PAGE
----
Neal: So this T1D Unmet Needs Survey, I’m going to assume by the name of the survey that it addressed many of the unmet needs of people who are suffering. Talk about this survey, what were the results? What did you discover?
Dr Grunberger: Okay, thank you very much. So that survey which was actually conducted by Harris Poll and The American Association of Clinical Endocrinologists in collaboration of Lexicon and Sanofi surveyed both endocrinologists or the specialist who treat T1D and the adults with T1D living in the U.S. to examine sort of both the attitudes about what they think is currently going on as far as the advances. And most endocrinologists felt that the advances will eventually lead to cure for the patients. But it also the Unmet Needs uncovered about nine out of ten adults living the US with T1D felt that living with the disease adds stress to their lives and it’s something which people don’t really understand because the advances are exciting, people might hear about advances, but the fact is, until there is cure these patients have to deal with these sort of struggles of the ordinary non-diabetic people don’t have to worry about. So about half of them avoid going out to eat, they avoid social gatherings, they avoid exercise and the challenge in just the ordinary living they face because they struggle to maintain in the blood sugar levels or their target. So that survey did both – number one, that it highlighted the enthusiasm about advances and hope for cure but also the struggle patients still face and that’s the unmet need. What do we do with managing disease until we have cure?
Neal: In your opinion, what would you say is the most glaring thing that folks suffering with Diabetes, Type 1 Diabetes are dealing with? And on the other side of that, what would you say is the most exciting advancement that will give these people hope?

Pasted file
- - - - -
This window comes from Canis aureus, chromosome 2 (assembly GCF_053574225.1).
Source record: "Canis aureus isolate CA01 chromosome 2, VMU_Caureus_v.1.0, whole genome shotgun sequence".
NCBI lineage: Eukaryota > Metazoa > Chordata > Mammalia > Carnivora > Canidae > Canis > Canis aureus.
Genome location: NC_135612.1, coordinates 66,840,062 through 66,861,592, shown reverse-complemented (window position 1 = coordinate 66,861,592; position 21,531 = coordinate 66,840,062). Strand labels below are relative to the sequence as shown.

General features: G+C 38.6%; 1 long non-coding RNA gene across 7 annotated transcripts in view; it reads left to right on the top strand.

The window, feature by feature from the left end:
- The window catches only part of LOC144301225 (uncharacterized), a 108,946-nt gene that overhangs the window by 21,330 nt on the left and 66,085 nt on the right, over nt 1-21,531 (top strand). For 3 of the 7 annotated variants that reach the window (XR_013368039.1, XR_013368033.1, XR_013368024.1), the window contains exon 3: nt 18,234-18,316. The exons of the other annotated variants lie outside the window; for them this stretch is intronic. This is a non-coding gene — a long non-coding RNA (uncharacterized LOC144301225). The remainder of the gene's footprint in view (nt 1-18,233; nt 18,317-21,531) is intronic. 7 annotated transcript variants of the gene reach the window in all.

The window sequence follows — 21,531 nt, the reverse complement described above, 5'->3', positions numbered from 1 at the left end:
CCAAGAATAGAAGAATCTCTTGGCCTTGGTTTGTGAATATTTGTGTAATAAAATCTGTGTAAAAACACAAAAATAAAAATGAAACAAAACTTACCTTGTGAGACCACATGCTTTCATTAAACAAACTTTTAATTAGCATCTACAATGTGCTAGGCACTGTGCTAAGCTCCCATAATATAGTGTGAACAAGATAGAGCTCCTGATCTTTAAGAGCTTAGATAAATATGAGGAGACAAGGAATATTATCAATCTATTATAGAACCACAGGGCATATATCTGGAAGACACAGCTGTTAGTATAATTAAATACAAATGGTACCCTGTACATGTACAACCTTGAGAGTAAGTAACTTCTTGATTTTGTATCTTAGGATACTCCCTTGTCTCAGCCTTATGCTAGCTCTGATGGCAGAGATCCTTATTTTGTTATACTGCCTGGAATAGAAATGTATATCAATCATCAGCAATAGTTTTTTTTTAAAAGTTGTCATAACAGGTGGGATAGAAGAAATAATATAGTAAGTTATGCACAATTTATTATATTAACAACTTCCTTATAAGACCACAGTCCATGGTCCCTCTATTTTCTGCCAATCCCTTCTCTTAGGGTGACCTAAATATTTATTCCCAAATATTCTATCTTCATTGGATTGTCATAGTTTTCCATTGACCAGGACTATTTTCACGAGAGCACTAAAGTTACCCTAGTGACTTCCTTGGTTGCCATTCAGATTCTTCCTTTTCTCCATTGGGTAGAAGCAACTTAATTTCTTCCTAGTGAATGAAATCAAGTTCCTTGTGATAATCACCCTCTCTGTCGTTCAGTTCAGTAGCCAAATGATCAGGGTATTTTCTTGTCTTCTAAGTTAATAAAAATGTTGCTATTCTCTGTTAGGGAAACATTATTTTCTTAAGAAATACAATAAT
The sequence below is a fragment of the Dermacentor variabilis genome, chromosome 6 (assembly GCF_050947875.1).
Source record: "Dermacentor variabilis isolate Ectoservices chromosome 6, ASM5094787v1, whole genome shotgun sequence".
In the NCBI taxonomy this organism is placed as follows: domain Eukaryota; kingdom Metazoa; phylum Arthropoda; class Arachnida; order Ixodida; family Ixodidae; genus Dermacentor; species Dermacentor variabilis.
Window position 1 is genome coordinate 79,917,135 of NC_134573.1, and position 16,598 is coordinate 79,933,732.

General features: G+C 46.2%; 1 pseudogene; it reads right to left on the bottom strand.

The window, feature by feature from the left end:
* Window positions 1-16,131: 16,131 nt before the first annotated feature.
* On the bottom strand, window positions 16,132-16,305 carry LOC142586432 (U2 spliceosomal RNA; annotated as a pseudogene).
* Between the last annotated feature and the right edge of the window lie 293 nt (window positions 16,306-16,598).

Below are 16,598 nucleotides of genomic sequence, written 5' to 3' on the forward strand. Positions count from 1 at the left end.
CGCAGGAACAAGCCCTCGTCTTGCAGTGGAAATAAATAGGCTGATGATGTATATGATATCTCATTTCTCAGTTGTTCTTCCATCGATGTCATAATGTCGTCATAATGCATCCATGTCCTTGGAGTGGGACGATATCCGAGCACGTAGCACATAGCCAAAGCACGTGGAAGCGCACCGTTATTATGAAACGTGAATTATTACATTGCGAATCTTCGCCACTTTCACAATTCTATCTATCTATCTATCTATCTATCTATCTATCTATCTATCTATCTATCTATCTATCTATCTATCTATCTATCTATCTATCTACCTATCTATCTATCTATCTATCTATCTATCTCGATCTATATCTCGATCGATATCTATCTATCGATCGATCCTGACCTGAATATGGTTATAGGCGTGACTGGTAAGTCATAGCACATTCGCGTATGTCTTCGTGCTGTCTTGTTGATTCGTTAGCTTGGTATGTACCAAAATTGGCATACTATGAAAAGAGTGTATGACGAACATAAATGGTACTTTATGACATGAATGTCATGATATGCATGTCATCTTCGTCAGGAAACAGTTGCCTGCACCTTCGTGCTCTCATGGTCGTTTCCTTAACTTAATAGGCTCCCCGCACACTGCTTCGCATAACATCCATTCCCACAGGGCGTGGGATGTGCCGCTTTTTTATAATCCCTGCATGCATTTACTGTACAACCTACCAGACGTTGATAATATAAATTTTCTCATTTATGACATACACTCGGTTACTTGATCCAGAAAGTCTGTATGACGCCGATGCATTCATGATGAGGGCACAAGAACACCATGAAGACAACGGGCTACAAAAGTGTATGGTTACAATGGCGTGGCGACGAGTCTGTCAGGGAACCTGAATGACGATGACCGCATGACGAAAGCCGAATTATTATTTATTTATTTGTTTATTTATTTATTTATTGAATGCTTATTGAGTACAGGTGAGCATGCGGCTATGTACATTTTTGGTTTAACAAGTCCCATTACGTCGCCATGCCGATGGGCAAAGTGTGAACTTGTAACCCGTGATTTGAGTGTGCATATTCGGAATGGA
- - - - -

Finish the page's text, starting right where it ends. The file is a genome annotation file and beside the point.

Dr Grunberger: Yes. So again, I think that it and the survey highlighted also the major struggle is again, keeping the blood sugar within that recommended range because there’s a very narrow range for blood sugars which is safe because if the sugars are too high, they will then lead long term complications of the disease. If they are too low, obviously they are not going to be functional because if the brain doesn’t get enough sugar eventually you can go lose consciousness and go to coma. So the major struggle is ‘How do you keep that sugar in range?’ And I think that the most recent exciting advanced system is the ability of patients to monitor their sugar levels continuously even without the need for the finger sticks because until now, all they could do is in the middle of the day, prick their finger and shed the blood for the sugar levels. Now there are recent advances with the sensors that they can put on their armor their tummy, you can actually continuously monitor your sugar levels and therefore you can also predict how’s it going in the next 15 to 30 minutes. That sort of helps to decrease the stress because at least you have an idea which way the sugar is heading.